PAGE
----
An Open Dialogue About Alternate Visions for the Arts in Charlotte

By Grace Cote for McColl Center for Art + Innovation

McColl Center convened Stimulus: Alternate Visions & Counter-Institutions on October 10, 2019, a panel discussion led by fall 2019 visiting curator Laura Ritchie, to discuss the need for, presence of, and discipline behind nontraditional, grassroots art initiatives in Charlotte. 

(Ritchie hosted a similar discussion in September at The Carrack, an artist-centered exhibition space she co-founded in Durham, which has since closed.) 

The Stimulus panelists included McColl Center alumna artist Rosalia Torres-Weiner, a self-proclaimed “artivist” whose initiatives infuse Latino communities with creativity and technology; Dammit Wesley, founder and director of BLK MARKT CLT, an exhibition and studio space for the Black creative community; Janelle Dunlap, artist and community organizer; and Amy Herman, co-founder of Goodyear Arts, a residency program that awards studio space to Charlotte-area artists. 

The conversation began with panelists explaining their projects and defining the term “counter-institution,” which Ritchie admitted is intentionally provocative and vague. Wesley said BLK MRKT CLT exists for an under-represented population and is a “safe space for Black creatives in the community” to explore race, gender, and sexuality. He added, “It shouldn’t sound like a revolutionary idea but it is.” 

Both Wesley and Torres-Weiner see their efforts as serving communities that are wrongfully and intentionally excluded from art institutions and opportunities to express themselves creatively. 

Herman explained Goodyear Arts was founded to solve a simple problem: in a developer-happy, soaring-rents city, artists were losing affordable studio space. Her program provides creative space for artists serious about their profession, but still without résumés that catch the eye of museum curators. 

Audience members were eager to ask questions: How do you get everything done? Where is your own art practice amidst all the administrative duties? Are you worried about the longevity of your program?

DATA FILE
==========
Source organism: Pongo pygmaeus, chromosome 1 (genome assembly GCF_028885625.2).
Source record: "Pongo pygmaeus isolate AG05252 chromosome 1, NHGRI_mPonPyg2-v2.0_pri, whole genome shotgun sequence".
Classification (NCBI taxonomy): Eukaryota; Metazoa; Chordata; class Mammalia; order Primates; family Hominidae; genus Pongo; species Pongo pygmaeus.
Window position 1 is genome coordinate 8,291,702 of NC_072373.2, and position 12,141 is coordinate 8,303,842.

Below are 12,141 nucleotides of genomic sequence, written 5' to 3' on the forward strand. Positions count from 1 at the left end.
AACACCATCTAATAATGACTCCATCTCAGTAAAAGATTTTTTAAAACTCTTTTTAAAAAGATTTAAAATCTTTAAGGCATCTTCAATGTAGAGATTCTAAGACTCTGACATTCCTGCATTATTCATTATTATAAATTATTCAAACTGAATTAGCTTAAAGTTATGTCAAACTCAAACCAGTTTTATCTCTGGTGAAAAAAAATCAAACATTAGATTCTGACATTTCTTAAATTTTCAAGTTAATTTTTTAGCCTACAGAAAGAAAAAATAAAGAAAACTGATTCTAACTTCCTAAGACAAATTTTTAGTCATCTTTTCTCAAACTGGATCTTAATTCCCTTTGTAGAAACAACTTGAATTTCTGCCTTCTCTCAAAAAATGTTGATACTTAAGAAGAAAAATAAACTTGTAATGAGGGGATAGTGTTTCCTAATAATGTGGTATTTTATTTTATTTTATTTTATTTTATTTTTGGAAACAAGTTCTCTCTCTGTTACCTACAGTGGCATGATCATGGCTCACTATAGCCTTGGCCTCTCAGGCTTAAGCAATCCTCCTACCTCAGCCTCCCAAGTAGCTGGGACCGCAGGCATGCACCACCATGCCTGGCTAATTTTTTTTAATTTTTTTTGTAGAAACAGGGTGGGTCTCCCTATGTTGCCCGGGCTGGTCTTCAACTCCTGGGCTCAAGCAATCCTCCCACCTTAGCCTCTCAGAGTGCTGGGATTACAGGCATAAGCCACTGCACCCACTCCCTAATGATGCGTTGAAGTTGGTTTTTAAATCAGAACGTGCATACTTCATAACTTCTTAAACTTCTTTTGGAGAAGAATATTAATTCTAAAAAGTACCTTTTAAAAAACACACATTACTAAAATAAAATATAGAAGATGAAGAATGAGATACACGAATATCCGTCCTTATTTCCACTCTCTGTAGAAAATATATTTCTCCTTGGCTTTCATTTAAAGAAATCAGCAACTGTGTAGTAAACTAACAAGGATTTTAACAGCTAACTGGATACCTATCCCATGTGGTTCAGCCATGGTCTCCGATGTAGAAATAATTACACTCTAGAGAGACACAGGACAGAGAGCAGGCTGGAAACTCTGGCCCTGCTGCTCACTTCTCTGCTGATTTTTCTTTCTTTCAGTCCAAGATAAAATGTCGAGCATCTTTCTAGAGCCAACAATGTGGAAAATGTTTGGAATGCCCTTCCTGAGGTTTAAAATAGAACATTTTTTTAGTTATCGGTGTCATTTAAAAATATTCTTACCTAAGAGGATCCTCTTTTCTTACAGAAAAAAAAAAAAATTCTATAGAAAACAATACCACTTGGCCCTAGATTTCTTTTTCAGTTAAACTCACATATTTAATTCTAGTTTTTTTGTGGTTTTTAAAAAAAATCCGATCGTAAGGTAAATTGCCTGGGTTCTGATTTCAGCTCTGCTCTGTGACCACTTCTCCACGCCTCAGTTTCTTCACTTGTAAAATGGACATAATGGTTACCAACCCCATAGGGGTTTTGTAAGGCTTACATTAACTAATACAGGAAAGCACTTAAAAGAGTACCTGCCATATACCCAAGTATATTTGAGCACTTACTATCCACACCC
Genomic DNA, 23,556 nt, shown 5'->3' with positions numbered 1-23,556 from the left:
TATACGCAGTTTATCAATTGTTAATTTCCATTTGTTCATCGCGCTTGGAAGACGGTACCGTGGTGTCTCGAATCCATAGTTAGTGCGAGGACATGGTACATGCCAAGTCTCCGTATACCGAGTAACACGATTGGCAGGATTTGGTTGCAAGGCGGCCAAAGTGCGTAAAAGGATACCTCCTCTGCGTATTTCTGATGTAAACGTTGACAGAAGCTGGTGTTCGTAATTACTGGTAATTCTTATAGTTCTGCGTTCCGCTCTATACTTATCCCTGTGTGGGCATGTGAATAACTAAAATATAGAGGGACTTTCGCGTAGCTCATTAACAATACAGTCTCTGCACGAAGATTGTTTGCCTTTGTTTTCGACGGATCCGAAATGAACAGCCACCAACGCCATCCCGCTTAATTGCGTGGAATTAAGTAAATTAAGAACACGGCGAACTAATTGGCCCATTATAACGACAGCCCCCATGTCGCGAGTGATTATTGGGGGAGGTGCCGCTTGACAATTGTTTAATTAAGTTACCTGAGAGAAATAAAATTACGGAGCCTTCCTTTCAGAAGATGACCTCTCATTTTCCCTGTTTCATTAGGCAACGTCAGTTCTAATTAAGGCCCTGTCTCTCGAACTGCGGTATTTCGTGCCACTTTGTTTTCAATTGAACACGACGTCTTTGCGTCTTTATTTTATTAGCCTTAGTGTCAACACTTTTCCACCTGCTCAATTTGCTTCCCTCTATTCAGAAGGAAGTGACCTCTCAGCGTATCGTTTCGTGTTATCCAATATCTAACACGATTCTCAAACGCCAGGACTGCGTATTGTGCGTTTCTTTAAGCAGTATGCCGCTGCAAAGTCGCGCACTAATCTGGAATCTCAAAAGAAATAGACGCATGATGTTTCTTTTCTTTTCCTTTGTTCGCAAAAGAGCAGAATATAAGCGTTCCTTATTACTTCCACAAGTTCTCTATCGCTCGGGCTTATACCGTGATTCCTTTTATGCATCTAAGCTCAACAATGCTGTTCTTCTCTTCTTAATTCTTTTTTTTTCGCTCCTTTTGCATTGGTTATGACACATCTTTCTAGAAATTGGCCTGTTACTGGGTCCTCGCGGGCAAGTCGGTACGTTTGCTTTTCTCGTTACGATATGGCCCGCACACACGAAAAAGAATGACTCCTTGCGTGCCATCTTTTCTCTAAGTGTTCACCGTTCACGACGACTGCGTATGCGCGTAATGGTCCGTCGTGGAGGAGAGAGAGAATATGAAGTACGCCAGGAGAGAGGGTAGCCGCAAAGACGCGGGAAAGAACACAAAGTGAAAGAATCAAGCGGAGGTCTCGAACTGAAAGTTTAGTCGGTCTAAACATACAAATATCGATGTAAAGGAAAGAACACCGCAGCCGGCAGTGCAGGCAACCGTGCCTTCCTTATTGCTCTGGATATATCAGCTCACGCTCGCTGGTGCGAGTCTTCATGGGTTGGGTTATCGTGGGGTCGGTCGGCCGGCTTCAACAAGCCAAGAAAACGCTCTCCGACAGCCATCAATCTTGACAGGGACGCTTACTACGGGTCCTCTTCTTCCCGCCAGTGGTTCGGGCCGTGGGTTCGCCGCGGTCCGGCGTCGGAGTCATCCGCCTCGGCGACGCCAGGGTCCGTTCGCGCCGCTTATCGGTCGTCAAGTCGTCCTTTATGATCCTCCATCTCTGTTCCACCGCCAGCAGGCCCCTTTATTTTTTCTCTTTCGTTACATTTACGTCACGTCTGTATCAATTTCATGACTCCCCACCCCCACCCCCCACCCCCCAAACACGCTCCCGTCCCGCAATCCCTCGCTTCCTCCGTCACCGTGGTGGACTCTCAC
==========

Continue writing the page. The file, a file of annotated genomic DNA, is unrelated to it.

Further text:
All panelists agreed finding a mentor and learning to delegate were essential components of their practice. Dunlap stated, “You have to lead from behind.” In other words, choose good people to work with, trust them, and guide them when they need it. Dunlap began her career in 2017 when she won a grant that funded her project of satirically addressing the social process of gentrification. 

Each panelist’s counter-institution project began with an idea to aid creatives in need. 

All four are practicing artists and admitted finding balance between managing an organization and art practice is difficult. Herman said, “I put Goodyear first and my art suffers, but everything comes in waves.” 

Panelists’ opinions on the importance of longevity fell on both sides of the fence. They recognized a lack of financial stability is rampant in counter-institutions and also the major obstacle to longevity. However, none of these artists’ organizations is more than ten years old, and anyone would be hard-pressed to name a Charlotte counter-institution predating the 2008 recession. 

Nevertheless, the passion and determination driving these artists are not new concepts. The four panelists gave examples of Charlotte counter-institutions that came before and admitted theirs were not immune to the passing of time either. 

Counter-institutions survive on the idea that an arts organization does not have less value if it is transient.

The conversation also included a spontaneous debate about the quarter-cent sales tax referendum on the November 5 ballot. Panelists and audience members wondered whether the new tax—slated to support parks, education, and the arts—would trickle down to counter-institutions. Those in favor argued grant and support opportunities would remain available for anyone willing to apply, even though the model for arts funding, and the Arts & Science Council, will very likely evolve post-referendum.

Alternate Visions & Counter-Institutions was part of McColl Center’s Stimulus series, which provides deeper insight into the work and ideas of contemporary artists in our constantly evolving local arts community.

Join us for the next Stimulus conversation—Stimulus: Space, Place, and Body—on Thursday, November 7, 2019, from 6:30 to 8:00 p.m. here at McColl Center. 

Fall 2019 artists-in-residence Anna Garner and Pablo Rasgado, visiting artist Carolina Maki Kitagawa, UNC Charlotte College of Arts and Architecture Director of Galleries Adam Justice, and McColl Center visiting curator Laura Ritchie will discuss the use of sculpture as a medium to examine the movement of bodies in private and public space.